Methylammonium lead iodide received little attention over the years, until the report of its use in a high-efficiency, stable solid-state PSC in 2012.Reference Kim, Lee, Im, Lee, Moehl, Marchioro, Moon, Humphry-Baker, Yum, Moser, Grätzel and Park8 Prior to the development of solid-state PSCs, perovskites were used as sensitizers in liquid-junction-type solar cells, yielding efficiencies of 3.8%Reference Kojima, Teshima, Shirai and Miyasaka9 (2009) and 6.5% (2011).Reference Im, Lee, Lee, Park and Park10 Not much attention was paid to these perovskite sensitizers due to the instability of perovskites in liquid electrolytes. Nevertheless, the report demonstrating 6.5%Reference Im, Lee, Lee, Park and Park10 contained an important message regarding the concentration of the perovskite precursor solution. As compared to the unsuccessful preparation of the perovskite phase from the low concentration (8 wt%) of the precursor solution (reported in Reference Kim, Lee, Im, Lee, Moehl, Marchioro, Moon, Humphry-Baker, Yum, Moser, Grätzel and ParkReference 8), we could reproducibly prepare the perovskite phase from solutions with concentrations as high as 40 wt%.Reference Im, Lee, Lee, Park and Park10 This corresponds to approximately 1.2 M (molar concentration), which indicates that the ionic strength is important in preparing the perovskite phase. In highly concentrated solutions, iodoplumbate or 1D chain colloids are likely to form, leading to high-quality perovskites for high-efficiency solar cells. Moreover, the absorption coefficient of MAPbI3 was found to be one order of magnitude higher than that of a ruthenium-based dye (N719).Reference Im, Lee, Lee, Park and Park10 Based on this, successful fabrication of high-efficiency solid-state PSCs was realized by decreasing the thickness of TiO2 films, where the thickness of the region in which light absorption takes place is inversely proportional to the absorption coefficient.Reference Kim, Lee, Im, Lee, Moehl, Marchioro, Moon, Humphry-Baker, Yum, Moser, Grätzel and Park8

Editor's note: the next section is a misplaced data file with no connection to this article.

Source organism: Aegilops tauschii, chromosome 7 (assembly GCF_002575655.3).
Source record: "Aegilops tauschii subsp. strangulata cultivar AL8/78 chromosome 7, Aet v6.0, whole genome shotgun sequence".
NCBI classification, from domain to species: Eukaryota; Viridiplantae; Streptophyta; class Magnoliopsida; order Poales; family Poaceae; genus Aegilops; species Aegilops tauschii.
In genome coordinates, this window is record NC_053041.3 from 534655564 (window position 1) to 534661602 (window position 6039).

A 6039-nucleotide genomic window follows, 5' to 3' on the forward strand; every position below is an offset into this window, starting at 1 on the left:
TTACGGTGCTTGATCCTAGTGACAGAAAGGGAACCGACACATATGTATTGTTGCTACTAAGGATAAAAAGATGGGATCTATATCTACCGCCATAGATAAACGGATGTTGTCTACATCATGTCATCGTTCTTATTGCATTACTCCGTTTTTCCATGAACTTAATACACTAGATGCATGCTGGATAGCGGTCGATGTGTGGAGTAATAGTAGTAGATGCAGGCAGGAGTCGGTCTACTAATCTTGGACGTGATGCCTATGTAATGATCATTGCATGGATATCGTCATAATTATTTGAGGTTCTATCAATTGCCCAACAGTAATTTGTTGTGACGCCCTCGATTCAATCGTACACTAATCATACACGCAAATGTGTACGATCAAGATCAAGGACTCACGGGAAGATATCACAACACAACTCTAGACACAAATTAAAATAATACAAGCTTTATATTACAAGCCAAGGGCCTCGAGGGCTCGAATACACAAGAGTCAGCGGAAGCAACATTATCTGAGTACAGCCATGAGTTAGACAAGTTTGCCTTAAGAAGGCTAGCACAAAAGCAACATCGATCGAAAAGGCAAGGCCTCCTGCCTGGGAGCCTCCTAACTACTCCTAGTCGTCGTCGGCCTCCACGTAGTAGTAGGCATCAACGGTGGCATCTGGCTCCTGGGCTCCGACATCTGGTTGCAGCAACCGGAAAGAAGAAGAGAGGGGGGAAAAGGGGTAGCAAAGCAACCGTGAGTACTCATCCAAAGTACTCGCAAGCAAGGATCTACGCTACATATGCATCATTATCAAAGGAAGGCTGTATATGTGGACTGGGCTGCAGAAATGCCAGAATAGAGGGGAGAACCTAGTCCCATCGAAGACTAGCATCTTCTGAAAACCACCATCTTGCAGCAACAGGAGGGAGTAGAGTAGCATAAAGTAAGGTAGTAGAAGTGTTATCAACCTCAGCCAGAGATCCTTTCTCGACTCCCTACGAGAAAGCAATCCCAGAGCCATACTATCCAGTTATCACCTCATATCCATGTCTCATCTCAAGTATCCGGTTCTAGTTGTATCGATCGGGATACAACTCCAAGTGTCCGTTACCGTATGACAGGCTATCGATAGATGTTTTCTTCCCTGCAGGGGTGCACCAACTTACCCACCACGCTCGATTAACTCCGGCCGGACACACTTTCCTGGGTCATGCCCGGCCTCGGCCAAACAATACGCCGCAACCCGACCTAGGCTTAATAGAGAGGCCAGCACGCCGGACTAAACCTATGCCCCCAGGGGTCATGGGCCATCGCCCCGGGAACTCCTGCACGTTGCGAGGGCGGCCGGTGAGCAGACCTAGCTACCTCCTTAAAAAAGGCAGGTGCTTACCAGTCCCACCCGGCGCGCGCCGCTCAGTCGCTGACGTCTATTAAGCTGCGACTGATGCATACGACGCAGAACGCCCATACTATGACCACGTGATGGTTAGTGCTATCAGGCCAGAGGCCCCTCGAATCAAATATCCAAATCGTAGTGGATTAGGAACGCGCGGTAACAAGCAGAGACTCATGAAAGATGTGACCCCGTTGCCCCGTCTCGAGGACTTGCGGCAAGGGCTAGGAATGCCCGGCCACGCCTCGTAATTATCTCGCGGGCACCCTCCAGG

The number of publications on PSCs has been increasing exponentially since 2012, with more than 3000 peer-reviewed articles published in 2017 alone. Thus, 2012 represents an inflection point for publications on perovskites, including oxide-, chalcogen-, and halide-based ones, which indicates that the development of solid-state perovskite solar cells triggered the initial interest in perovskite photovoltaics.